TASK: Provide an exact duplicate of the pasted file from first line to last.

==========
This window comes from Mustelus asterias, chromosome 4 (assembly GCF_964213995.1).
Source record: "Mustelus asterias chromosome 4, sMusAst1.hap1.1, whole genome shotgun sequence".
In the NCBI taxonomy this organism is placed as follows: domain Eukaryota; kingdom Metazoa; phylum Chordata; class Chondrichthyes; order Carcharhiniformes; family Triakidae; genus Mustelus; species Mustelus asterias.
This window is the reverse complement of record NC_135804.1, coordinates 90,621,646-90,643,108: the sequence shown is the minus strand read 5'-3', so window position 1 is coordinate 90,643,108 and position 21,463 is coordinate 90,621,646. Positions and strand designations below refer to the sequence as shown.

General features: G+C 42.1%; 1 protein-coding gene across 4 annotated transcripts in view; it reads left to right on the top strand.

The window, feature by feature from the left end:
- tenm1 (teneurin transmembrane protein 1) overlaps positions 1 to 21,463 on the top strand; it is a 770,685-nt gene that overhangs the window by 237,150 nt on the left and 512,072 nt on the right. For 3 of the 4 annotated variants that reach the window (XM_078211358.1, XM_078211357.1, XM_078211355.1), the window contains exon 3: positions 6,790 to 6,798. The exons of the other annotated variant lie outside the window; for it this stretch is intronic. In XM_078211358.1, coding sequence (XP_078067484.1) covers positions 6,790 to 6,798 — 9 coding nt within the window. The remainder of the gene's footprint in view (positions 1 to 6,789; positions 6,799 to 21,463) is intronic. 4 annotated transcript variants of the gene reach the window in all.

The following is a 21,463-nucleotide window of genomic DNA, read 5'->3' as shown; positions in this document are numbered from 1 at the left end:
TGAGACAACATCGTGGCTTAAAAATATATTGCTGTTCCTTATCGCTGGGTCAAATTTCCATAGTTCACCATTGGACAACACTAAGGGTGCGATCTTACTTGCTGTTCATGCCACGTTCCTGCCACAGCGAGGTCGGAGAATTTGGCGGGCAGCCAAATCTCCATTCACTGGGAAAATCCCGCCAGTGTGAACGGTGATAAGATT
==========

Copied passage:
This window comes from Mustelus asterias, chromosome 4 (assembly GCF_964213995.1).
Source record: "Mustelus asterias chromosome 4, sMusAst1.hap1.1, whole genome shotgun sequence".
In the NCBI taxonomy this organism is placed as follows: domain Eukaryota; kingdom Metazoa; phylum Chordata; class Chondrichthyes; order Carcharhiniformes; family Triakidae; genus Mustelus; species Mustelus asterias.
This window is the reverse complement of record NC_135804.1, coordinates 90,621,646-90,643,108: the sequence shown is the minus strand read 5'-3', so window position 1 is coordinate 90,643,108 and position 21,463 is coordinate 90,621,646. Positions and strand designations below refer to the sequence as shown.

General features: G+C 42.1%; 1 protein-coding gene across 4 annotated transcripts in view; it reads left to right on the top strand.

The window, feature by feature from the left end:
- tenm1 (teneurin transmembrane protein 1) overlaps positions 1 to 21,463 on the top strand; it is a 770,685-nt gene that overhangs the window by 237,150 nt on the left and 512,072 nt on the right. For 3 of the 4 annotated variants that reach the window (XM_078211358.1, XM_078211357.1, XM_078211355.1), the window contains exon 3: positions 6,790 to 6,798. The exons of the other annotated variant lie outside the window; for it this stretch is intronic. In XM_078211358.1, coding sequence (XP_078067484.1) covers positions 6,790 to 6,798 — 9 coding nt within the window. The remainder of the gene's footprint in view (positions 1 to 6,789; positions 6,799 to 21,463) is intronic. 4 annotated transcript variants of the gene reach the window in all.

The following is a 21,463-nucleotide window of genomic DNA, read 5'->3' as shown; positions in this document are numbered from 1 at the left end:
TGAGACAACATCGTGGCTTAAAAATATATTGCTGTTCCTTATCGCTGGGTCAAATTTCCATAGTTCACCATTGGACAACACTAAGGGTGCGATCTTACTTGCTGTTCATGCCACGTTCCTGCCACAGCGAGGTCGGAGAATTTGGCGGGCAGCCAAATCTCCATTCACTGGGAAAATCCCGCCAGTGTGAACGGTGATAAGATT